In part one, I wrote about the UX Trends (I think) we will see in 2017. In this follow-up, I list trends that I hope we will see in the new year, because I think that there’s some important ground to cover in these user experience design areas. 

So here are five UX trends I hope will happen in 2017: 

An increased focus on motivators, persuasion, and cognitive psychology

While there is still space to experiment in new interaction models and UI designs, the core of what makes user experience a valuable discipline is understanding what people need/want/desire. While we tend to think people are rational about their decisions, in actuality, we all make decisions based on our emotions and then (often) rationalize the decision after the fact. Probing what motivates users allows us to create more effective solutions and offerings. 

A key focus that smart designers should look at is persuasionwhat do people respond to, and how can these “triggers” be used to influence decisions? This is more art than science, and one of the prominent figures in the field is Robert Cialdini. His most recent book, “Pre-Suasion,” is a great primer into the domain, and any UX practitioner who reads it should find it quite valuable.


UX trend

Fitbit uses persuasive design to tap into people’s desire for order, completion, and rewards.

Accessibility and Inclusive Design become mainstream

In the past, accessibility has often been viewed as an afterthought, something to do after the product or service is mostly “baked.” In truth, what we design should be able to “work” for all users, whatever their capabilities. In fact, we have found that integrating accessibility and inclusive design into the process produces more robust and unique experiences.

UX trend

The dimensions of inclusive design according to Inclusive Design Research Centre.

More enablers, less process

We love UX, but at the same time, UX teams often focus too much on the design process rather than the goal of any such process: Make things better for users. At least, that is what I hope teams focus on; too many focus on “how can we design something to make the most money?”

A good example of an enabler is the electronic plane ticket. Being able to open an app and show security and gate agents your ticket means a streamlined experience that makes your trip easier and better. My hope is that designers stop trying to do “moon shot” projects, and instead focus on understanding the little things … what people do day in and day out … and then start creating small, simple enablers that make life better, one little moment at a time.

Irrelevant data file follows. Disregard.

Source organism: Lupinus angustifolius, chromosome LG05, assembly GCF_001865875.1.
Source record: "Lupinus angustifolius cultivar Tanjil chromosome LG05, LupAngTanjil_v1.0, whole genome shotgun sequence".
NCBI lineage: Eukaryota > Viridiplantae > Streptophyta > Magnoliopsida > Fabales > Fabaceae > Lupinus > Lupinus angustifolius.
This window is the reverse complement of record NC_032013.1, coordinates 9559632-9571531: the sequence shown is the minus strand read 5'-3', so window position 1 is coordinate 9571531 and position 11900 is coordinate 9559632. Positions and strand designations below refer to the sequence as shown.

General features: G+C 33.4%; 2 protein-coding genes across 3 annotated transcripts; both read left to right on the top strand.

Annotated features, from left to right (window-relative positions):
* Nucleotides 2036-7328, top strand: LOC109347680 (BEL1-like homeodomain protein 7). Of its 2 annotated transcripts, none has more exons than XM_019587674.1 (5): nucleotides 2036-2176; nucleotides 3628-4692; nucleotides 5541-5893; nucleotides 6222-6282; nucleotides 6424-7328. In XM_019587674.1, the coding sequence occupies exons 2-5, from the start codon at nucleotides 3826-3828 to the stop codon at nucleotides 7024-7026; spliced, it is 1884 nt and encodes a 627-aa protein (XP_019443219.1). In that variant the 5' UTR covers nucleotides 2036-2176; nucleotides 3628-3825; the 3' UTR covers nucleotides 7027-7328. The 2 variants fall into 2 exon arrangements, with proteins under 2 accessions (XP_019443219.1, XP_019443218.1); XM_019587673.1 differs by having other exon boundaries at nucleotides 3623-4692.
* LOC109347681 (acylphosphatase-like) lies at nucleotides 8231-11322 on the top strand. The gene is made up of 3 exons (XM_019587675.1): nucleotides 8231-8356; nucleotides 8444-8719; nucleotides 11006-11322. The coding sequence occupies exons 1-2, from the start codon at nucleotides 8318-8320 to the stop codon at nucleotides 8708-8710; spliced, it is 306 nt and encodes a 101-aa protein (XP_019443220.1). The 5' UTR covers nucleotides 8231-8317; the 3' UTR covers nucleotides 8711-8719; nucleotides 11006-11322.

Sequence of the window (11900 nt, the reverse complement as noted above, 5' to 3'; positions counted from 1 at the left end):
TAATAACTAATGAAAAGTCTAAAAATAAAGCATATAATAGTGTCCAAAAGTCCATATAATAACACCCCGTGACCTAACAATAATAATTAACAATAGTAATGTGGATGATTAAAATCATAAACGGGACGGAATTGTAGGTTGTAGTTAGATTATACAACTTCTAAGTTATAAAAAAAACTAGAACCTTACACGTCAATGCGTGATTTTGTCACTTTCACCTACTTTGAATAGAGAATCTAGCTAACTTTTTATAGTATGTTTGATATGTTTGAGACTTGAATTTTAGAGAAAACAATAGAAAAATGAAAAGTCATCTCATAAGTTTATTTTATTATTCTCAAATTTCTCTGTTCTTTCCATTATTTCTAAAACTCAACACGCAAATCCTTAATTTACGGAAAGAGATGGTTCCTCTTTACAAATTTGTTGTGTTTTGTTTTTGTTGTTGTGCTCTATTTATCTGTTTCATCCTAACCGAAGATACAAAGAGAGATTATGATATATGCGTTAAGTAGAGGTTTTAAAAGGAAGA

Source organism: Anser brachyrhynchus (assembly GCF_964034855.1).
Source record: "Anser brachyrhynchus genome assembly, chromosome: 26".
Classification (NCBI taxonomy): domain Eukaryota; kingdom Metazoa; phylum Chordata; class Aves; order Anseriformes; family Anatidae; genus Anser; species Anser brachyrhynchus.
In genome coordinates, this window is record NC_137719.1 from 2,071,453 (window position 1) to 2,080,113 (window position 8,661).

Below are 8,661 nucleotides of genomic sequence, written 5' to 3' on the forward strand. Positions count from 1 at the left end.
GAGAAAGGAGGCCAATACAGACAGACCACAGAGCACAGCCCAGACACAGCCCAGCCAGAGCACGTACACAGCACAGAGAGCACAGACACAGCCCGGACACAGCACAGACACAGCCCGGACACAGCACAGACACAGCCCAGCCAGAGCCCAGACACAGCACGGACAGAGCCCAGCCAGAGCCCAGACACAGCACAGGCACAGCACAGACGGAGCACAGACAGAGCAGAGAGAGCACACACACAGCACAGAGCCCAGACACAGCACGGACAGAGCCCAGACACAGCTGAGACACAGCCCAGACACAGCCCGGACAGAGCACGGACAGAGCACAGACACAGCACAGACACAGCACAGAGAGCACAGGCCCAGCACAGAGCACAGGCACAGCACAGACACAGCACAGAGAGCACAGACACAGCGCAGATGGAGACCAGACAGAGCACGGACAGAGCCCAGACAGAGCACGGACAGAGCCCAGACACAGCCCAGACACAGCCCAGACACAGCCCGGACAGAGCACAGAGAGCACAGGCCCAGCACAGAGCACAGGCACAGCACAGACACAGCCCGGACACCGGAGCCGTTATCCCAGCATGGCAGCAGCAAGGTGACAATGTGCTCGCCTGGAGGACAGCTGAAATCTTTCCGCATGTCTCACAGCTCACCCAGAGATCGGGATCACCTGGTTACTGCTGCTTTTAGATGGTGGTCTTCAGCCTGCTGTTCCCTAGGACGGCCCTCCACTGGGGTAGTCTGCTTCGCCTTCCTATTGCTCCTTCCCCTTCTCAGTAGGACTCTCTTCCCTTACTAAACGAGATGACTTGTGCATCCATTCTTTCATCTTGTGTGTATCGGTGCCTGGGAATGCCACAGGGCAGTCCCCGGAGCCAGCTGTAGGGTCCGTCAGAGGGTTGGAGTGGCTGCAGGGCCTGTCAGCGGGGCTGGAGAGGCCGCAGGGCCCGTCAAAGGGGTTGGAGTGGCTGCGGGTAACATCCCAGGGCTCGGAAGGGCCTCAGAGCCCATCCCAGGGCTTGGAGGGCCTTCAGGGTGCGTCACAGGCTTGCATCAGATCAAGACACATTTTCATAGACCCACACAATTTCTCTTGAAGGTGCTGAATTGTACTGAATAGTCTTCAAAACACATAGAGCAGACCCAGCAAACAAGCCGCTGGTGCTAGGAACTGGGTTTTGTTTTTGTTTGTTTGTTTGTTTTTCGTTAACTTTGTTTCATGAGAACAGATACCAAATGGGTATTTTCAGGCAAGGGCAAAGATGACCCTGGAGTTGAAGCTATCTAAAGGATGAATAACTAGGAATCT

UX trend

Delta has incorporated bag tracking, another enabler that provides peace of mind.

A clear, consistent definition of what “UX” is

While the user experience design domain has matured and gotten traction in organizations large and small, there is still confusion about what the discipline is all about. With internal and external “customers,” I frequently have to explain what UX is all about.

Compounding the problem is the multiple labels used in the domain: Lean UX. Design Thinking. Customer Experience Design. Service Design. Accessibility Design. Agile UX. Business Model Canvas. Requirements Visualization.

This doesn’t help.

So, my hope is this: a simple, descriptive term be adopted and used. Since the term “user” is superfluous, maybe we should just call what we do Experience Design to reinforce and align to the ISO definition:

ISO 9241-210:  “A person’s perceptions and responses that result from the use or anticipated use of a product, system, or service.”

Keeping the UX “elevator speech” simple will increase understanding and (hopefully) demand.

A greater understanding of (our own) bias

We are all biased, even if we don’t think we are. As objective as we try to be, bias will creep into our decision making. We will look for new sources that reinforce our worldview, we will look for evidence that “proves” our designs work, and we will filter user research through our own life experiences and perceptions.

The problem is, if we don’t make a conscious effort to move beyond our own biases, we will not do our best work. We need to come to every new design problem with an open mind and an objective opinion. We need to test, refine, and improve the ideas with the help of users. We need to be open to being wrong, and learning.

Easier said than done, but my final hope is that UX professionals—and, in a way, all “experts” in all domains—will be able to look at situations and problems objectively, and be willing to say the most important, useful, and collaborative thing: “I don’t know. Let’s find out.”

UX trend

Final Hope

My final hope is that we create some great things in 2017, and solve as many user problems as we can. Let’s empower users to do more and work better. Let’s make things better, together.

Happy New Year!

The Author

Joseph Dickerson is a past UX Lead at Microsoft with a diverse background in application design and development, information architecture, user research, and usability testing. He has led design teams for companies around the world, as well as headed ethnographic research efforts on multiple mission-critical focus areas. He has authored seven books, including two books on user experience design: the recently updated “Experience (Still) Matters: Essays, Tactics and Lessons in User Experience Design” and “UX101: A Primer on User Experience Design.”

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